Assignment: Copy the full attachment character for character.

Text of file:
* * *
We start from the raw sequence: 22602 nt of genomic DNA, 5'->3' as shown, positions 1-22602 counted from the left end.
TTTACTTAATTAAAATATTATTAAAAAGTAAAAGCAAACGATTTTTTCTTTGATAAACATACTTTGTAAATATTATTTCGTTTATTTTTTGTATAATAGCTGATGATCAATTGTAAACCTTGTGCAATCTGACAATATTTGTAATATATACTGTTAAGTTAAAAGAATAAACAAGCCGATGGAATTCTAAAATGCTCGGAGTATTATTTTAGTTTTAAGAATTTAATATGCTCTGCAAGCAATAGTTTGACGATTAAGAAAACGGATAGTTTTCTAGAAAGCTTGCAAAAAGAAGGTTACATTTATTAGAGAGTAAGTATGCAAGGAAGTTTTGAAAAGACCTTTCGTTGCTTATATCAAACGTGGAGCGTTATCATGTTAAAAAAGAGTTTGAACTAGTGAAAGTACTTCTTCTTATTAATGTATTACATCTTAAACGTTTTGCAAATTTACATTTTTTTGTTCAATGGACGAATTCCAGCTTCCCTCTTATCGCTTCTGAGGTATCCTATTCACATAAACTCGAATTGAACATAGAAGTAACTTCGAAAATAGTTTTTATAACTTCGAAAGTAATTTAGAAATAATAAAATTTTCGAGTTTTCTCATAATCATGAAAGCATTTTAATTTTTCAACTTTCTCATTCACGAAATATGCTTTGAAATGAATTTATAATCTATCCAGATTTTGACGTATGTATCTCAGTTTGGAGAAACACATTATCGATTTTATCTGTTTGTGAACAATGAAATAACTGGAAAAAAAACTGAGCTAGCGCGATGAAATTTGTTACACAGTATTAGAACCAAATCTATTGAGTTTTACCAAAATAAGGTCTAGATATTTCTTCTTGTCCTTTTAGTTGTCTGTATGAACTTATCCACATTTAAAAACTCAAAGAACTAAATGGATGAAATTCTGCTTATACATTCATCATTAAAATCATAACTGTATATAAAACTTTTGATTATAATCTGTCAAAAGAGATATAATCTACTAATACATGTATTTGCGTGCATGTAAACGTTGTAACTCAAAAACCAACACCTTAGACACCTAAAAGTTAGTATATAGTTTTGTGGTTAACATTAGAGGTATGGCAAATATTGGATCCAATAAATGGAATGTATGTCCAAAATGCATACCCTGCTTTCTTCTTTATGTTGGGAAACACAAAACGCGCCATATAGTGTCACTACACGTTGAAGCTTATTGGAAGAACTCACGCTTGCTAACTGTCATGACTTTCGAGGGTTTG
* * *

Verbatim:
We start from the raw sequence: 22602 nt of genomic DNA, 5'->3' as shown, positions 1-22602 counted from the left end.
TTTACTTAATTAAAATATTATTAAAAAGTAAAAGCAAACGATTTTTTCTTTGATAAACATACTTTGTAAATATTATTTCGTTTATTTTTTGTATAATAGCTGATGATCAATTGTAAACCTTGTGCAATCTGACAATATTTGTAATATATACTGTTAAGTTAAAAGAATAAACAAGCCGATGGAATTCTAAAATGCTCGGAGTATTATTTTAGTTTTAAGAATTTAATATGCTCTGCAAGCAATAGTTTGACGATTAAGAAAACGGATAGTTTTCTAGAAAGCTTGCAAAAAGAAGGTTACATTTATTAGAGAGTAAGTATGCAAGGAAGTTTTGAAAAGACCTTTCGTTGCTTATATCAAACGTGGAGCGTTATCATGTTAAAAAAGAGTTTGAACTAGTGAAAGTACTTCTTCTTATTAATGTATTACATCTTAAACGTTTTGCAAATTTACATTTTTTTGTTCAATGGACGAATTCCAGCTTCCCTCTTATCGCTTCTGAGGTATCCTATTCACATAAACTCGAATTGAACATAGAAGTAACTTCGAAAATAGTTTTTATAACTTCGAAAGTAATTTAGAAATAATAAAATTTTCGAGTTTTCTCATAATCATGAAAGCATTTTAATTTTTCAACTTTCTCATTCACGAAATATGCTTTGAAATGAATTTATAATCTATCCAGATTTTGACGTATGTATCTCAGTTTGGAGAAACACATTATCGATTTTATCTGTTTGTGAACAATGAAATAACTGGAAAAAAAACTGAGCTAGCGCGATGAAATTTGTTACACAGTATTAGAACCAAATCTATTGAGTTTTACCAAAATAAGGTCTAGATATTTCTTCTTGTCCTTTTAGTTGTCTGTATGAACTTATCCACATTTAAAAACTCAAAGAACTAAATGGATGAAATTCTGCTTATACATTCATCATTAAAATCATAACTGTATATAAAACTTTTGATTATAATCTGTCAAAAGAGATATAATCTACTAATACATGTATTTGCGTGCATGTAAACGTTGTAACTCAAAAACCAACACCTTAGACACCTAAAAGTTAGTATATAGTTTTGTGGTTAACATTAGAGGTATGGCAAATATTGGATCCAATAAATGGAATGTATGTCCAAAATGCATACCCTGCTTTCTTCTTTATGTTGGGAAACACAAAACGCGCCATATAGTGTCACTACACGTTGAAGCTTATTGGAAGAACTCACGCTTGCTAACTGTCATGACTTTCGAGGGTTTG